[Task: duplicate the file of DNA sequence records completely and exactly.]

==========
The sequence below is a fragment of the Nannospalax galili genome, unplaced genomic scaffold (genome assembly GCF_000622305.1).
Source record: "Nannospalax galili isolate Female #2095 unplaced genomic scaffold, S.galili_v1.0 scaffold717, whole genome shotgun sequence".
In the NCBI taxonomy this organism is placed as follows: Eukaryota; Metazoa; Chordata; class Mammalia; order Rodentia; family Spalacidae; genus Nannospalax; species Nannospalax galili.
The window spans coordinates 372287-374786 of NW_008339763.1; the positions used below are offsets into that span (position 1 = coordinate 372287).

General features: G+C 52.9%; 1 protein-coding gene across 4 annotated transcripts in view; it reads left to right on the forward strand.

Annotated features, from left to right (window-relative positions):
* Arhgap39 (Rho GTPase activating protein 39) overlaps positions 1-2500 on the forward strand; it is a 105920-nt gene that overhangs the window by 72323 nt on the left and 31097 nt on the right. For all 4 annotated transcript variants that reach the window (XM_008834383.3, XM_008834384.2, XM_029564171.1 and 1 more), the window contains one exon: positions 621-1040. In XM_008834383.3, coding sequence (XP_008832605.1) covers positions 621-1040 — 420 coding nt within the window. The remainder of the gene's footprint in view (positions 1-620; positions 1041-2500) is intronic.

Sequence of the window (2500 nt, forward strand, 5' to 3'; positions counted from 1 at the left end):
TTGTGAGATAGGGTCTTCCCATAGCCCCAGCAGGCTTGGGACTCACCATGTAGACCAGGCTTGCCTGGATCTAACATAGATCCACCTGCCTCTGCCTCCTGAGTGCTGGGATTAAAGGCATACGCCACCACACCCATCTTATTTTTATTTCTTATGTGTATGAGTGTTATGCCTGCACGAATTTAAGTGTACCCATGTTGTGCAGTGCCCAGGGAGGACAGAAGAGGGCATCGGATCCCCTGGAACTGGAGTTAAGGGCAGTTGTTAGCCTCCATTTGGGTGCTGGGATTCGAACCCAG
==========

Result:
The sequence below is a fragment of the Nannospalax galili genome, unplaced genomic scaffold (genome assembly GCF_000622305.1).
Source record: "Nannospalax galili isolate Female #2095 unplaced genomic scaffold, S.galili_v1.0 scaffold717, whole genome shotgun sequence".
In the NCBI taxonomy this organism is placed as follows: Eukaryota; Metazoa; Chordata; class Mammalia; order Rodentia; family Spalacidae; genus Nannospalax; species Nannospalax galili.
The window spans coordinates 372287-374786 of NW_008339763.1; the positions used below are offsets into that span (position 1 = coordinate 372287).

General features: G+C 52.9%; 1 protein-coding gene across 4 annotated transcripts in view; it reads left to right on the forward strand.

Annotated features, from left to right (window-relative positions):
* Arhgap39 (Rho GTPase activating protein 39) overlaps positions 1-2500 on the forward strand; it is a 105920-nt gene that overhangs the window by 72323 nt on the left and 31097 nt on the right. For all 4 annotated transcript variants that reach the window (XM_008834383.3, XM_008834384.2, XM_029564171.1 and 1 more), the window contains one exon: positions 621-1040. In XM_008834383.3, coding sequence (XP_008832605.1) covers positions 621-1040 — 420 coding nt within the window. The remainder of the gene's footprint in view (positions 1-620; positions 1041-2500) is intronic.

Sequence of the window (2500 nt, forward strand, 5' to 3'; positions counted from 1 at the left end):
TTGTGAGATAGGGTCTTCCCATAGCCCCAGCAGGCTTGGGACTCACCATGTAGACCAGGCTTGCCTGGATCTAACATAGATCCACCTGCCTCTGCCTCCTGAGTGCTGGGATTAAAGGCATACGCCACCACACCCATCTTATTTTTATTTCTTATGTGTATGAGTGTTATGCCTGCACGAATTTAAGTGTACCCATGTTGTGCAGTGCCCAGGGAGGACAGAAGAGGGCATCGGATCCCCTGGAACTGGAGTTAAGGGCAGTTGTTAGCCTCCATTTGGGTGCTGGGATTCGAACCCAG